Why Aussies on six figures sleeping in cars

People looking to rent are facing higher prices than ever before. Picture: NCA Newswire/ Gaye Gerard and David Crosling
People looking to rent are facing higher prices than ever before. Picture: NCA Newswire/ Gaye Gerard and David Crosling

Rents in Perth are soaring faster than any Australian capital city, forcing some households on $160,000 annual salaries to find alternative shelter by sleeping in cars.

New data revealed advertised rents in Perth have risen 19 per cent in the past year and 4 per cent in the past three months – the highest of the capital cities.

Shelter WA, which analysed the latest SQM Research Weekly Rents Index data, found parts of regional WA were also experiencing the largest rent rises in the country.

Rent increases are up 19 per cent in Perth - the fastest growth among capital cities. Picture: NCA NewsWire / David Crosling

Shelter WA CEO Kath Snell said the chronic shortage of available and affordable homes was leading to the state’s worsening rental crisis.

“From Bunbury to Broome, and beyond, the housing crisis is hitting Western Australians hard, with tenants being smashed by some of the biggest rent rises in the country,” Ms Snell said.

“Times are hard for many Western Australians, but it’s hugely encouraging to see key players across the housing sector and government come together under one roof to seek urgent solutions.”

It comes as the state continues to battle keeping up with housing supply, with recent National Housing Finance & Investment Commission data forecasting WA will be 20,000 homes short of what is needed to meet expected housing demand over the next three years.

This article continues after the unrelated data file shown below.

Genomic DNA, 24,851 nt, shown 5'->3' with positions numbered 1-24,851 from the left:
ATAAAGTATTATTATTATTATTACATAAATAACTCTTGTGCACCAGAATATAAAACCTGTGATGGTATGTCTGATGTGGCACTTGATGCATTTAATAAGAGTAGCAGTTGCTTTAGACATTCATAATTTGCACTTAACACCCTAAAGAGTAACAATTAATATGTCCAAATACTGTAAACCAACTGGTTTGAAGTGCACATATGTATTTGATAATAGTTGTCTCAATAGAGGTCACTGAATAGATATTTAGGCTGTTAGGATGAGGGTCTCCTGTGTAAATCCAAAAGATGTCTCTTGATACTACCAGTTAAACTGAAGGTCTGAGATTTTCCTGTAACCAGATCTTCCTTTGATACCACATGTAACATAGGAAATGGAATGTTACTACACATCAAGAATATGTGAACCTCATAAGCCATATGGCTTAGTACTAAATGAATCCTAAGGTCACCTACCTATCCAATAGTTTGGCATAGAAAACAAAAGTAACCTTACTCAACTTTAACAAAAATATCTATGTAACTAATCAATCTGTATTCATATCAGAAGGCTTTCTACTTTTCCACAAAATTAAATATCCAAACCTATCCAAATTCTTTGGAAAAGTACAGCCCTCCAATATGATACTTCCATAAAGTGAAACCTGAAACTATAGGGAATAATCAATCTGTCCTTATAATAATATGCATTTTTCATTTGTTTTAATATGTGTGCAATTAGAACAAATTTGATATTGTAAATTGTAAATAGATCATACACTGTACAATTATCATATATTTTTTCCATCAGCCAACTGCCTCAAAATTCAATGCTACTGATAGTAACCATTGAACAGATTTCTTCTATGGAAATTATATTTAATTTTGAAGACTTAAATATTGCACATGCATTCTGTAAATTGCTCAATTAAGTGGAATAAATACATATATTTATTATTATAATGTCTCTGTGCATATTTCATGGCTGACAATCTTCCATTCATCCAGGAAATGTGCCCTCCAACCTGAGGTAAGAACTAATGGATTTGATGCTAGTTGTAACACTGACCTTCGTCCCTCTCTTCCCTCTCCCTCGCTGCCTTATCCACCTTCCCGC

Community Housing Limited WA manager Sean Kelly told the Australian Financial Review that Western Australia’s housing shortage meant even households on six-figure incomes were unable to find rentals.

“In that central coast, Geraldton area, we’re seeing people on $150,000-$180,000 a year as a household income, and they’re sleeping in their car with their kids because there’s nowhere for them to rent,” he said.

“This is a very different cohort we are seeing approaching us for help, and for a large proportion of them, it’s the first time they’ve come into contact with [the] support services sector.”

Housing advocates say Western Australia needs at least another 20,000 houses to be built. Picture: NCA NewsWire / David Swift

The data, which analysed the weekly rents in the second week of September, found two WA regions were among the country’s top ten areas for rent rises in the past year.

The Goldfields region takes second place (with a 30.8 per cent increase), while the Central Coast region, which covers the Mid-West and Wheatbelt took the ninth spot (24.4 per cent increase).

Urban Development Institute of Australia CEO Tanya Steinbeck said state and federal governments played a “critical role” in working to fix the chronic housing shortage.

“WA needs to ensure it is front of the pack when seeking to secure funding support through the National Housing Infrastructure Facility and in 2024, the Housing Australia Future Fund,” she said.

“If we want to see successful partnerships deliver social and affordable housing where it is needed, then we need government to provide procurement pathways that provide the guardrails for public sector investment while being agile to foster innovation so that viable projects can get off the ground – and fast.”

People looking to rent are facing higher prices than ever before. Picture: NCA NewsWire/ Gaye Gerard

Soaring rental increases have been witnessed across the country, including the southwestern Sydney local government area of Canterbury-Bankstown which recorded the highest rental jump of more than 32 per cent within the last 12 months.

Sydney’s CBD ranked third highest with a 29 per cent jump.

When comparing rent increases in capital cities, Melbourne and Perth tied for the top stop, recording a surge of 19 per cent over the past year.

However, Perth saw a 4 per cent increase in rent within a three month period, compared to Melbourne which recorded a 2.8 per cent increase in rent during the same timeframe.